I’m always intrigued by the way businesses treat their customers. The other day, for example, I called Barney Greengrass, a local New York City restaurant on the upper west side that has the most amazing bagels and fish. I wanted them to send a package to a friend in California. When I couldn’t reach anyone on the phone, I decided to use the Internet and order through their web site.
I ordered a dozen bagels and a pound of smoked nova. The price was $50. I thought it was a little expensive but I wanted to send something authentic from New York City. After I entered my credit card, I clicked on submit and my order was placed. When I saw the confirmation email saying that the shipping was also $50 and that the order would now be $100, I decided to cancel it. That’s ridiculous!
I left Barney Greengrass a message and also sent them an email. The next day, I received an email confirmation saying that my order has been canceled and I also received a personalized phone call from the staff. “It doesn’t matter why you canceled the order,” the associate told me. “We just want you to be happy.”
And happy I was. Until a similar situation happened. This time with a jewelry designer who I love. Her name, Tarina Tarantino and she has a store in Soho.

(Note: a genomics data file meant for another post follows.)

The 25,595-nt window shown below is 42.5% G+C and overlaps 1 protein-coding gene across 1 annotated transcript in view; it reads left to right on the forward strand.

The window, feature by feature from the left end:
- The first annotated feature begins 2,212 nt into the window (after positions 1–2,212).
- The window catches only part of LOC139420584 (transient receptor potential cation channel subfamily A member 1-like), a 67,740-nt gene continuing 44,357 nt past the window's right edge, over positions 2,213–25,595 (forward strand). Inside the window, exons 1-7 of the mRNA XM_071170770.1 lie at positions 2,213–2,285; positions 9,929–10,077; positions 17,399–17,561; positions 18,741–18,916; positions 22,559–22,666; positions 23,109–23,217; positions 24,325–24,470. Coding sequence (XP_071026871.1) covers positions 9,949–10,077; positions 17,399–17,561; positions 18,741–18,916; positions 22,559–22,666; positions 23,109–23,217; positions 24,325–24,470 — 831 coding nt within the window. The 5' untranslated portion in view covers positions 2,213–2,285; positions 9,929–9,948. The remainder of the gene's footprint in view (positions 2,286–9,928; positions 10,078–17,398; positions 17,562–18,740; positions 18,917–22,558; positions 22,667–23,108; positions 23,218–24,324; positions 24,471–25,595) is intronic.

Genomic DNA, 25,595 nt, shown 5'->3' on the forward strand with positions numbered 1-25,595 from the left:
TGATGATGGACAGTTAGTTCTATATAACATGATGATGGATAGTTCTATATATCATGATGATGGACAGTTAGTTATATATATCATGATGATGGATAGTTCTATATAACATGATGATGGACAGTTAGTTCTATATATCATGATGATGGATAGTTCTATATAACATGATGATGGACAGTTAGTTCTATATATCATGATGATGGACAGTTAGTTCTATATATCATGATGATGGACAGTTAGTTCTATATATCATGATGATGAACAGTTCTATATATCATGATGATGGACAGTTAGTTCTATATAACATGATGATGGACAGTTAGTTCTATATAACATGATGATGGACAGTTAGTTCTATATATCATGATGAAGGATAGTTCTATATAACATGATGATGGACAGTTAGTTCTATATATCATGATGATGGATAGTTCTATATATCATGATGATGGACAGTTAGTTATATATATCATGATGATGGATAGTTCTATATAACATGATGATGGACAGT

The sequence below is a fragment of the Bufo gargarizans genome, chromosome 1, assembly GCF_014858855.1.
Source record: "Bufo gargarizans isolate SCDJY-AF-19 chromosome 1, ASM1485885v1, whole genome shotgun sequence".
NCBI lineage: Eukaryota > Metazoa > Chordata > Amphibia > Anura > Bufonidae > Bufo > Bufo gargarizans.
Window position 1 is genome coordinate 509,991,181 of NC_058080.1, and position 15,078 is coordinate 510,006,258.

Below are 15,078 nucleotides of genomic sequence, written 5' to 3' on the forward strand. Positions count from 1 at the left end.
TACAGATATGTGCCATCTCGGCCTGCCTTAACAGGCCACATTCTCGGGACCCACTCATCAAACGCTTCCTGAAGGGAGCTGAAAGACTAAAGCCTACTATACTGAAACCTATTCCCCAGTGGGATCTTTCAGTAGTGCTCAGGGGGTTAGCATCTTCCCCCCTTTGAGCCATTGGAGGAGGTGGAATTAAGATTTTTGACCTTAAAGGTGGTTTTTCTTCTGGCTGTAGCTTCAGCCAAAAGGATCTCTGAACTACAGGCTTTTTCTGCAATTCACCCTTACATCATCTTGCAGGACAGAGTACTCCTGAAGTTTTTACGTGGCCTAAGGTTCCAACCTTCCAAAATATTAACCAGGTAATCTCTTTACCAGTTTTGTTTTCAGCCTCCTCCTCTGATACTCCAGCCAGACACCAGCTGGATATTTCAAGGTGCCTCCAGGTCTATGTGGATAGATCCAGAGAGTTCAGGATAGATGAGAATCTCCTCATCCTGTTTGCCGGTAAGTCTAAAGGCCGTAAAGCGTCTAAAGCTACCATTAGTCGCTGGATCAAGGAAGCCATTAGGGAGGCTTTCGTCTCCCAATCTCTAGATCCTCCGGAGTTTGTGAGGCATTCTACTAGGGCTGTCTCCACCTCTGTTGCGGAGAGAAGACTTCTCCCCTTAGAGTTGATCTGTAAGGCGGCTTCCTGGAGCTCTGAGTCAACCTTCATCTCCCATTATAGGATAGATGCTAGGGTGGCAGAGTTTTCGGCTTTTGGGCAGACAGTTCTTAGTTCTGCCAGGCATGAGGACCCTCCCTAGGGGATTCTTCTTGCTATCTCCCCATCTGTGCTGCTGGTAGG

I was first introduced to her sparkly, crystal jewelry a few years back when I was on the west coast. I fell in love and continued to be a loyal customer through the years ordering on the Internet. A few years ago, they opened their Soho store and I was in heaven!
The other day, my daughter and I were in Soho and we went into Tarina Tarantino. We picked out a bunch of pieces to purchase, brought them home and was eager to wear them.
We both bought the same pair of earrings. When I went to use mine, a crystal came out. I told my daughter and she told me that the same thing happened to her.
I called the store. No one was there. I left a message. I called again. This time a woman answered the phone. “Can you come into the city to drop off the earrings?” she asked me.
“No, I live on Long Island and I have a city office but it’s uptown. I really don’t get to soho often,” I said.
“Ok, don’t feel bad about this situation,” she said, “it happens all the time to these earrings.”
She also told me that I could mail the earrings to her but that she would have to charge me a delivery fee to return them. I really felt that that was absurd! Here, I purchased expensive costume jewelry and the store will nickel and dime me to have the earrings fixed and sent back? I was upset but I sent the earrings. Now I have to wait a few weeks before I can go to Soho to pick them up.
Don’t you think that they should have waived the shipping charge to make me a more satisfied customer?